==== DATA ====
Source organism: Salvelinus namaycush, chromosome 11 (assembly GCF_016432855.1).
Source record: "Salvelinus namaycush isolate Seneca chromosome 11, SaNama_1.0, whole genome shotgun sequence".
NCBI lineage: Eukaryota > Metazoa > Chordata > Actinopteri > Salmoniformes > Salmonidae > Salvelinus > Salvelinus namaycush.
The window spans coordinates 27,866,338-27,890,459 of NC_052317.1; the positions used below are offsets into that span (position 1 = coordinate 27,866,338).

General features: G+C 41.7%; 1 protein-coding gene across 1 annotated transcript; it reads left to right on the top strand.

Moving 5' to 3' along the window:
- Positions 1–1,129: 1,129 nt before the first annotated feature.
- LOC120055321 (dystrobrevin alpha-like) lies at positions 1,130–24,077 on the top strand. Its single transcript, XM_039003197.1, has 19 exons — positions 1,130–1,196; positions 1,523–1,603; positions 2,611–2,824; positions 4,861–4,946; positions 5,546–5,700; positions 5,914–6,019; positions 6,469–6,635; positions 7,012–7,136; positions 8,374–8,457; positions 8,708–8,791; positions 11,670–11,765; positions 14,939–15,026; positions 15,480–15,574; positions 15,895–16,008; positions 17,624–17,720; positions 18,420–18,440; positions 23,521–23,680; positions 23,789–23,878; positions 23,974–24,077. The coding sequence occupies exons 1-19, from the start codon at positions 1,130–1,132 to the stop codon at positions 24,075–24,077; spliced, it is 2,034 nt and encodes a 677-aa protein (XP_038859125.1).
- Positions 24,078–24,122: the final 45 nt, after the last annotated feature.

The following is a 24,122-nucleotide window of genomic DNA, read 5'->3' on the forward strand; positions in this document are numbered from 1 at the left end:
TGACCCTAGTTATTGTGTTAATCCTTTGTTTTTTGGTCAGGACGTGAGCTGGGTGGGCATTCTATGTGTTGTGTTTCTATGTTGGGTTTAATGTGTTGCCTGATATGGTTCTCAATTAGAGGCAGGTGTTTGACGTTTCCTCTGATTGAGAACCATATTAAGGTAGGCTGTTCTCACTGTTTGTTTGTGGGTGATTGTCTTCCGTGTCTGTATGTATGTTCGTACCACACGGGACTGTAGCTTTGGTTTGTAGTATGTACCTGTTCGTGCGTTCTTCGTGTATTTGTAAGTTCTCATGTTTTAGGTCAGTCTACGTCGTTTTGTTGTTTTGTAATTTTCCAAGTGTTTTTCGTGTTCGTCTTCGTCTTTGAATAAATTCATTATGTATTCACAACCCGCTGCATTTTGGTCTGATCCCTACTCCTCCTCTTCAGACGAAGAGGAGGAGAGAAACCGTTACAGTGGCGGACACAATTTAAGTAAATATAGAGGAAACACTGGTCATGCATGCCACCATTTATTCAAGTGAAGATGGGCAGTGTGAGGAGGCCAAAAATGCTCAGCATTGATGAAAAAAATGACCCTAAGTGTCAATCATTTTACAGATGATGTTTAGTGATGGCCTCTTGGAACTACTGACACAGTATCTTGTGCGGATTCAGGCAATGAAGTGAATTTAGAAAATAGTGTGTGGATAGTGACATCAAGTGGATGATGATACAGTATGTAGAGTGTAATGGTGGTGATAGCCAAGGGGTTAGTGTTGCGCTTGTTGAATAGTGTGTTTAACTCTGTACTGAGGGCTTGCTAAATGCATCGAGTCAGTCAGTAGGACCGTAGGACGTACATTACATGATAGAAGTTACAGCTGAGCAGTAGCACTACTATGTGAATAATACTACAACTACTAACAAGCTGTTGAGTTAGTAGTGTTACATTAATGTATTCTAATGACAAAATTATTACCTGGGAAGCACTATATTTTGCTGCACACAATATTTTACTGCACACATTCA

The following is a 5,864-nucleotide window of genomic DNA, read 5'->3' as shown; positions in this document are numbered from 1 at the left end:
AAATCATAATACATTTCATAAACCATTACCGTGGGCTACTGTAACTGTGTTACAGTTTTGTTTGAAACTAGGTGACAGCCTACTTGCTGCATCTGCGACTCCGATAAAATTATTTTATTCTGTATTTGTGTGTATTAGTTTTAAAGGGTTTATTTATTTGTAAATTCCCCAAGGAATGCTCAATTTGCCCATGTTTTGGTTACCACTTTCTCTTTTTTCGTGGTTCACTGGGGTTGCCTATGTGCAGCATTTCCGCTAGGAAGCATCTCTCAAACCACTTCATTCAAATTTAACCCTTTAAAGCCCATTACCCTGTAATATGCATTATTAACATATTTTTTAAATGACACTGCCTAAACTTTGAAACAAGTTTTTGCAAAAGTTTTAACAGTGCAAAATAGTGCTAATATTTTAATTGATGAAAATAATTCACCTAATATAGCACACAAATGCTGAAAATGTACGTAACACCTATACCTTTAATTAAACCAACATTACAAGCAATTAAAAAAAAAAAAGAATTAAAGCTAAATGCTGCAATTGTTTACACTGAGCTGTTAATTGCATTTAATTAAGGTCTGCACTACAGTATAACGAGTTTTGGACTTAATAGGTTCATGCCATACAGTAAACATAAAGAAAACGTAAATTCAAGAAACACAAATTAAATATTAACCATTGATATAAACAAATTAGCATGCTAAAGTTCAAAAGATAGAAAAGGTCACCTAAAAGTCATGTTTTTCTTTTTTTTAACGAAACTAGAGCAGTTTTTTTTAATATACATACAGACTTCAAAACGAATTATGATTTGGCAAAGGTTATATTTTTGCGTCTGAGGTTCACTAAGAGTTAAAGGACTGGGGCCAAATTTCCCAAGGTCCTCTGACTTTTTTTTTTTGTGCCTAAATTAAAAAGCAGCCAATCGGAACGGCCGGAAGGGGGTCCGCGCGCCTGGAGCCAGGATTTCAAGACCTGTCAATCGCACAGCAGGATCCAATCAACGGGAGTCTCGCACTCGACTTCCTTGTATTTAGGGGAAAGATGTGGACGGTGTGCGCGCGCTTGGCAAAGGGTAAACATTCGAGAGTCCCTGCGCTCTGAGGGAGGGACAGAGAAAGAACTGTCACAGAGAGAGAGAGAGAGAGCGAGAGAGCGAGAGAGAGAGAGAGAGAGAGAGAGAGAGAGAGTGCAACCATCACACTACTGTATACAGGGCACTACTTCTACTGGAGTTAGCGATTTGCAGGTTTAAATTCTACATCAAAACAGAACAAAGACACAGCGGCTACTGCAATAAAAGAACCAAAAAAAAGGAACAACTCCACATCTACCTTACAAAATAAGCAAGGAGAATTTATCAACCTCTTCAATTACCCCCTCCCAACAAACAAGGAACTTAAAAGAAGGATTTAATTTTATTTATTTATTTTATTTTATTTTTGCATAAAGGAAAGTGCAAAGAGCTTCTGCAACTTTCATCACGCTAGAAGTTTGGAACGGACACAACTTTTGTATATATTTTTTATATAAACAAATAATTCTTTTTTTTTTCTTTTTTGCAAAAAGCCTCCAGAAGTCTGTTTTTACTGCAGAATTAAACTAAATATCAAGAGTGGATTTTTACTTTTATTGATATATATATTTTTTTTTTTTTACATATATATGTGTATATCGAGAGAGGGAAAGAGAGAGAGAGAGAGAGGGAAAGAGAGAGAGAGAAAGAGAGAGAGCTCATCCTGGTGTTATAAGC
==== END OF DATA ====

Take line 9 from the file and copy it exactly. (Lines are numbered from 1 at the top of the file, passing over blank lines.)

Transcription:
- Positions 24,078–24,122: the final 45 nt, after the last annotated feature.